Monday, May 28, 2012

Carving in reverse

"Reverse Carving" -- shavings on raw polymer, then cured

After playing with the new carving tools for a while, I noticed that the shavings from layered sheets were very cool-looking; sort of the reverse image of the original carved sheet. On a whim I saved them in a little box, thinking I might use them. So today--studio play day!--I took them out for a spin. Here's my first sheet, a micro-mosaic made from the shavings of the carved blue-on-orange Skinner blend sheet from a couple weeks ago. I put the shavings on the raw polymer, burnished them down securely, and cured the sheet. It seems quite solid, so the next step will be to saw out some shapes and file them, just as I did with the original carved sheet.

Saturday, May 12, 2012

New carved Skinner blend

Carved Skinner blend sheet in blue and orange

I carved this blue Skinner blend sheet last night using three different sizes of my new Dockyard micro-carving tools (I'm forever indebted to Celie Fago for recommending them on her blog -- they have become far and away my favorite tools). 

This pattern is getting closer to the effect I'm going after in the cut-out "cells" pieces. I have this deep urge to create a pattern that resembles reptile scales, or maybe repeated markings on some animal furs. Although I'm fond of the cut-out cells in their own techno way, the look of the carved polymer scratches some long-time itch I've had to meld psychedelic colors with organic, animalian patterns.

Purple Honey Cells - an example of the cut-out cells

The carved sheet looks wavy, but that's the effect of the shifting colors in the Skinner blend; it's actually completely flat. The plan so far is to cut out shapes (either with shears or the saw, depending on their complexity), file the edges of the shapes just as if they were metal, and then perhaps create a riveted, washered hole for an earwire or a pendant bail.

Sunday, April 29, 2012

Now THAT's How You Blow the Dust Off

On Wednesday morning I woke up to one of the biggest surprises of my artistic life: There were my new earrings, front and center on Cynthia Tinapple's Polymer Clay Daily site! If you don't follow the world of polymer clay, let me tell you about Cynthia. She's been involved with the medium for over two decades, and her love of its fantastic, chameleon-like properties has led her to blog about it every weekday since 2005. Cynthia has probably done more than any other single individual to bring together polymer artists from all over the world, so we can continue to grow in our creative efforts and technical expertise. Her blog has featured polymer rock stars like Lindly Haunani, Sarah Shriver, and the Ford and Forlano team, as well as amazingly talented newcomers like Donna Greenberg and Ponsawan Sila.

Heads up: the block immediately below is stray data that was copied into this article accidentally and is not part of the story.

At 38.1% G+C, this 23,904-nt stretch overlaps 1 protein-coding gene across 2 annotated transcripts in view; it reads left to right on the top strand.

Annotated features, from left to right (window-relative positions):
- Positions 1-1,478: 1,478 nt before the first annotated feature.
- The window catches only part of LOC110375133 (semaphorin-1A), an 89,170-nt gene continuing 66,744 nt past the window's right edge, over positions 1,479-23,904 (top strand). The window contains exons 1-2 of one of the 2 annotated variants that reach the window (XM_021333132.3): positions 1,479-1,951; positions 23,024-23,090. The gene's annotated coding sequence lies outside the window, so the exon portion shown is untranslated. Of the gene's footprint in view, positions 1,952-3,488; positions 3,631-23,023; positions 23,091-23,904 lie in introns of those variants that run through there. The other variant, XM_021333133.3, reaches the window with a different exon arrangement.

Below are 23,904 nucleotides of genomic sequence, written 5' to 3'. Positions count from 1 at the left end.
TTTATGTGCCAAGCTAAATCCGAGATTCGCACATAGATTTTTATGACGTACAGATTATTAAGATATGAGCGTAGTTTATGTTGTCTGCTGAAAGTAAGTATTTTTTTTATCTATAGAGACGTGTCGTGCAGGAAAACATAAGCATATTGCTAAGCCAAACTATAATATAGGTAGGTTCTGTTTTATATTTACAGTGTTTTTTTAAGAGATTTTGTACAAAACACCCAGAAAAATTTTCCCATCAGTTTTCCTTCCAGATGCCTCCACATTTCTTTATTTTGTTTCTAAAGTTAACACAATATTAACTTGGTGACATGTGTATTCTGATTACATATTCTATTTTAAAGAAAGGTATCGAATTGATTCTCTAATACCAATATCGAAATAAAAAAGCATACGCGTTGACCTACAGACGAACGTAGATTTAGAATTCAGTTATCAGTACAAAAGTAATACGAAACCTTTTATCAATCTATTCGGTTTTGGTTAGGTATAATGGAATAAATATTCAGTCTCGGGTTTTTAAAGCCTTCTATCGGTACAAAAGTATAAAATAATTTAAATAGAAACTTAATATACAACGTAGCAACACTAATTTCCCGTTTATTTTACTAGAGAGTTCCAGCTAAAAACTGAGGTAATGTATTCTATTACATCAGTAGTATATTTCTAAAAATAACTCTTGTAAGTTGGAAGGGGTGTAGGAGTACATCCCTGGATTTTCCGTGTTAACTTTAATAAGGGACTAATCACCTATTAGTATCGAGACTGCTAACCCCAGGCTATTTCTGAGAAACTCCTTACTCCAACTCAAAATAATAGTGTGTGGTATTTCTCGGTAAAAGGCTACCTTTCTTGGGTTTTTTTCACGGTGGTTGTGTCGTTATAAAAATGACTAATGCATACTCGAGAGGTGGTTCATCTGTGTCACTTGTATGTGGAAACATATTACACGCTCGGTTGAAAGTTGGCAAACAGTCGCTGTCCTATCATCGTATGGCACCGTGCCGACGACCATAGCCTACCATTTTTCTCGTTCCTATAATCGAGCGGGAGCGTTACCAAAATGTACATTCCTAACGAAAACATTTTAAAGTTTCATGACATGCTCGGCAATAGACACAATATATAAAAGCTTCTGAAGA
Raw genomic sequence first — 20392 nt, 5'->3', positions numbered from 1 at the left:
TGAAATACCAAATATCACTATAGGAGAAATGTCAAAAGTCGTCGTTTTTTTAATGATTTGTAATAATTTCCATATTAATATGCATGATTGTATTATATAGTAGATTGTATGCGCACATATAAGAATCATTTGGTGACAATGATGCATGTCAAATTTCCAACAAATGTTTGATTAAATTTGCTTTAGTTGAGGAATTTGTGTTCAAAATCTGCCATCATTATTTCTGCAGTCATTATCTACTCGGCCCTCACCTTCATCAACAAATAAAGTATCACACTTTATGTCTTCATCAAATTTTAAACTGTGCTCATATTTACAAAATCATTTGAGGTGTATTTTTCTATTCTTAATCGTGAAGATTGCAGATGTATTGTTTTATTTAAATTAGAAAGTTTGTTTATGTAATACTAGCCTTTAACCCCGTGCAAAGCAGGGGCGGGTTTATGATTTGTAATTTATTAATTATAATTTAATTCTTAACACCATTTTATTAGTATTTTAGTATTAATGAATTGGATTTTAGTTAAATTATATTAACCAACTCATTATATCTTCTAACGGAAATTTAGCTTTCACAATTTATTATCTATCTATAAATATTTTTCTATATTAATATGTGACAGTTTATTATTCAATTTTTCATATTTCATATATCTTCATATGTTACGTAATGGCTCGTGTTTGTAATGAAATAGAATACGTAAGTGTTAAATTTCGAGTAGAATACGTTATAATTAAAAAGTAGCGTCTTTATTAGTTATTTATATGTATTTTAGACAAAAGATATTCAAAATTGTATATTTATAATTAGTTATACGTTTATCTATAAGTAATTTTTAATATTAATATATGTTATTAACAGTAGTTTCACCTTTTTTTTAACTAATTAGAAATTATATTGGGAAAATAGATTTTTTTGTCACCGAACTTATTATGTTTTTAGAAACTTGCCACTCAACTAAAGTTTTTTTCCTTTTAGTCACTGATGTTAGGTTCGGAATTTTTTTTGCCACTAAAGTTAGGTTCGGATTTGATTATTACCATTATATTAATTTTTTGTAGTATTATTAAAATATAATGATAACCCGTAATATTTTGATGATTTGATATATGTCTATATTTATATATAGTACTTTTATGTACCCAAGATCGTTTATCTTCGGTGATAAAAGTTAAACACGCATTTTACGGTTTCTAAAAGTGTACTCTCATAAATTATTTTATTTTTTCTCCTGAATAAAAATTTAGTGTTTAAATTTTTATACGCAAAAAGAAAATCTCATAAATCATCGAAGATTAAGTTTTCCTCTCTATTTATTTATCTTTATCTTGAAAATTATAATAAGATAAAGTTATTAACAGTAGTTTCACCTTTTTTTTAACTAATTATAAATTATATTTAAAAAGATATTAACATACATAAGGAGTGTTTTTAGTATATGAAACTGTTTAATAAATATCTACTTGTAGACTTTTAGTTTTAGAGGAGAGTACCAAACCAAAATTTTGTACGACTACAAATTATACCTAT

In her own words, "I take a highly curated approach to showcasing the best polymer art online."

So you can imagine the thrill I felt -- and still feel! -- to find my work spotlighted on her blog. I had a goal of somehow getting her attention within the next few years, and here she came and found me. And, just by the way, lit a fire under me to get much more serious about my website and my Etsy shop. 

Friday, August 26, 2011

The day ends; the blog begins

Laid out on the marble slab above are slices from the "Cosmoline" mokume gane slab. I'm still in love with this color combination, even after looking at it for two weeks straight. It's much more psychedelic than I thought it would be; I actually expected something, er, subtle. Well, I at least anticipated a bit more blending, a little shading, some violet and orange between the primaries.

But with the mokume gane technique, you can't always anticipate how it's going to turn out. That's why metalsmiths (who originated the technique -- the name means "burl metal" in Japanese) sometimes try their ideas out in polymer clay first, before they commit precious gold and silver to a project.

What shall I do with the rest of this acid trip? I'm thinking a few bangles, and maybe another pair of earrings. Something, you know, subtle.